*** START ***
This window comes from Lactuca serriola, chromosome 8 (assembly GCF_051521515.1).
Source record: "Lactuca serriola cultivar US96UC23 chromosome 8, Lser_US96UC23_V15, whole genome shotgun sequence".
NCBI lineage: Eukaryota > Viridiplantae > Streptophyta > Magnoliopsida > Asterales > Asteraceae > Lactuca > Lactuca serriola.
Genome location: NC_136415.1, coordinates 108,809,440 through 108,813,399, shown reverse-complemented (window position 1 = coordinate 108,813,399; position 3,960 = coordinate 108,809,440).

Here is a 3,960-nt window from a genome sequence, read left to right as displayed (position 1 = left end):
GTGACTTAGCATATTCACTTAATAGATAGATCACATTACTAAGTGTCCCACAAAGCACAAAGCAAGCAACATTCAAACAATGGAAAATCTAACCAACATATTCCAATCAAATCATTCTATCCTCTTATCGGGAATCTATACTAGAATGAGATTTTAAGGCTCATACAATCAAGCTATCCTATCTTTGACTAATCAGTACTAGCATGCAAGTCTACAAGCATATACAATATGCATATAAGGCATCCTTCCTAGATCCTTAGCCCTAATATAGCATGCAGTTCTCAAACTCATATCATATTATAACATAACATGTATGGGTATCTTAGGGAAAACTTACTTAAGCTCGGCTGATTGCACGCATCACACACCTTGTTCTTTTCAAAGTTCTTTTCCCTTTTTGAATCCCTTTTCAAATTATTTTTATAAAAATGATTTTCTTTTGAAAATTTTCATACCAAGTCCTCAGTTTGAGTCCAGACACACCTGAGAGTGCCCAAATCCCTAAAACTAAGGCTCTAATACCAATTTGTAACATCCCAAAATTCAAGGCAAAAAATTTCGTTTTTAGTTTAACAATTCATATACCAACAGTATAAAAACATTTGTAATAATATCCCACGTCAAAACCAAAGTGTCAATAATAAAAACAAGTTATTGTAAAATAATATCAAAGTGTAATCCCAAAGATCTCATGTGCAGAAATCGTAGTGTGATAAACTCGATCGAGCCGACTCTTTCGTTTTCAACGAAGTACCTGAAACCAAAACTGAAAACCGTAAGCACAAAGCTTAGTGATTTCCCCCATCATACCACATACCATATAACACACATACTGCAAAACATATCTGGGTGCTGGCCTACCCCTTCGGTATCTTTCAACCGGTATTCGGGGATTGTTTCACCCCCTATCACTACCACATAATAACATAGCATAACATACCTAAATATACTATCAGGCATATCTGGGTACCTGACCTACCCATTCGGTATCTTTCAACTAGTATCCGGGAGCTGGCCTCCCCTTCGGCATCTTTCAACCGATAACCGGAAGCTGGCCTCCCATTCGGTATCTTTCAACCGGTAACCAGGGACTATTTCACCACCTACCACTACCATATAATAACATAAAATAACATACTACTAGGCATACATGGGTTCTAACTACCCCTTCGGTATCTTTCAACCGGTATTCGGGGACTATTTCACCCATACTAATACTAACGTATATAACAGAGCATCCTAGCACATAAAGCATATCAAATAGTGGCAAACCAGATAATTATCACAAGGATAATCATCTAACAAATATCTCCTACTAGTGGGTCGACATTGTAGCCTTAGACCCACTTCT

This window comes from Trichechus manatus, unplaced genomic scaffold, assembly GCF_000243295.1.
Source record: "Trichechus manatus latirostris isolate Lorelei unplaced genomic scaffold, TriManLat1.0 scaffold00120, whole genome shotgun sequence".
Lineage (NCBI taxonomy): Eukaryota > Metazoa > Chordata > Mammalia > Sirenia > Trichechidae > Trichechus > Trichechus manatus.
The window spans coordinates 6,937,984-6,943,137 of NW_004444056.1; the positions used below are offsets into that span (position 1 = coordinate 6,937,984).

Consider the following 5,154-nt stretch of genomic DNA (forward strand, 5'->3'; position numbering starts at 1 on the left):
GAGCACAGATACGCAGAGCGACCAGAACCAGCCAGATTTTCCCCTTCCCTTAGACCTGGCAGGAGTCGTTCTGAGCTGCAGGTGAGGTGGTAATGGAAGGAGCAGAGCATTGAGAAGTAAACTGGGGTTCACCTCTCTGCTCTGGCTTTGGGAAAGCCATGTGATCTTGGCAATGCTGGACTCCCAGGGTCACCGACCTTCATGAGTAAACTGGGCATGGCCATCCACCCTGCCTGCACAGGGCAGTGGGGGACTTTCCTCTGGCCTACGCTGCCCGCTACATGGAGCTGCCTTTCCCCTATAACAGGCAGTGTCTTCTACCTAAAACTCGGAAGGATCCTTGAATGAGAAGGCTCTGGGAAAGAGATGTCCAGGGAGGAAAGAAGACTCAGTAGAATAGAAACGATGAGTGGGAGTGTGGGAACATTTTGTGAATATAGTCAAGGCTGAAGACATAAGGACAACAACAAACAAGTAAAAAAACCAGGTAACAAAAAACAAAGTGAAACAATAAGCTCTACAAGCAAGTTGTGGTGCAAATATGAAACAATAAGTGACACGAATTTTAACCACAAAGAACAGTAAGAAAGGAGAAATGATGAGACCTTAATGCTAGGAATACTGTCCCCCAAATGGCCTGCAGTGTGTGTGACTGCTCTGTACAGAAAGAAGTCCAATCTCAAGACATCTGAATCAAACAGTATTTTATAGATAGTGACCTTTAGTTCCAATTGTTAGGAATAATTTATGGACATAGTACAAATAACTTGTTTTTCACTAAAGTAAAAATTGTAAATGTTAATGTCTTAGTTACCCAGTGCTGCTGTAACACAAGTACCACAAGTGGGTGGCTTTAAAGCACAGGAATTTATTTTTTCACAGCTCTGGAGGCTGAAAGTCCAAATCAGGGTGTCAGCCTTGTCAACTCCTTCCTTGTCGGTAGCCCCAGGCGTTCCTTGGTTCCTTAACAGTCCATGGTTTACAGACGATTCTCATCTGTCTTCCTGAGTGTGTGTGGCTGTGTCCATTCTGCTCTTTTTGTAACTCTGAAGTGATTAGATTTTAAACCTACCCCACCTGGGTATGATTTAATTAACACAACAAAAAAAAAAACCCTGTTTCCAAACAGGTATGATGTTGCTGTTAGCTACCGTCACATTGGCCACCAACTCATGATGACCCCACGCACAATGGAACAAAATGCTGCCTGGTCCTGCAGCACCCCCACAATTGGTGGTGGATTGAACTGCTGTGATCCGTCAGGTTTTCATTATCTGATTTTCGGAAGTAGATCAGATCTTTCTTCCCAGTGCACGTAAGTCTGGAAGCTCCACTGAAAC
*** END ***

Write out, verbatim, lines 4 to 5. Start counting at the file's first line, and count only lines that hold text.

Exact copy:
Genome location: NC_136415.1, coordinates 108,809,440 through 108,813,399, shown reverse-complemented (window position 1 = coordinate 108,813,399; position 3,960 = coordinate 108,809,440).

Here is a 3,960-nt window from a genome sequence, read left to right as displayed (position 1 = left end):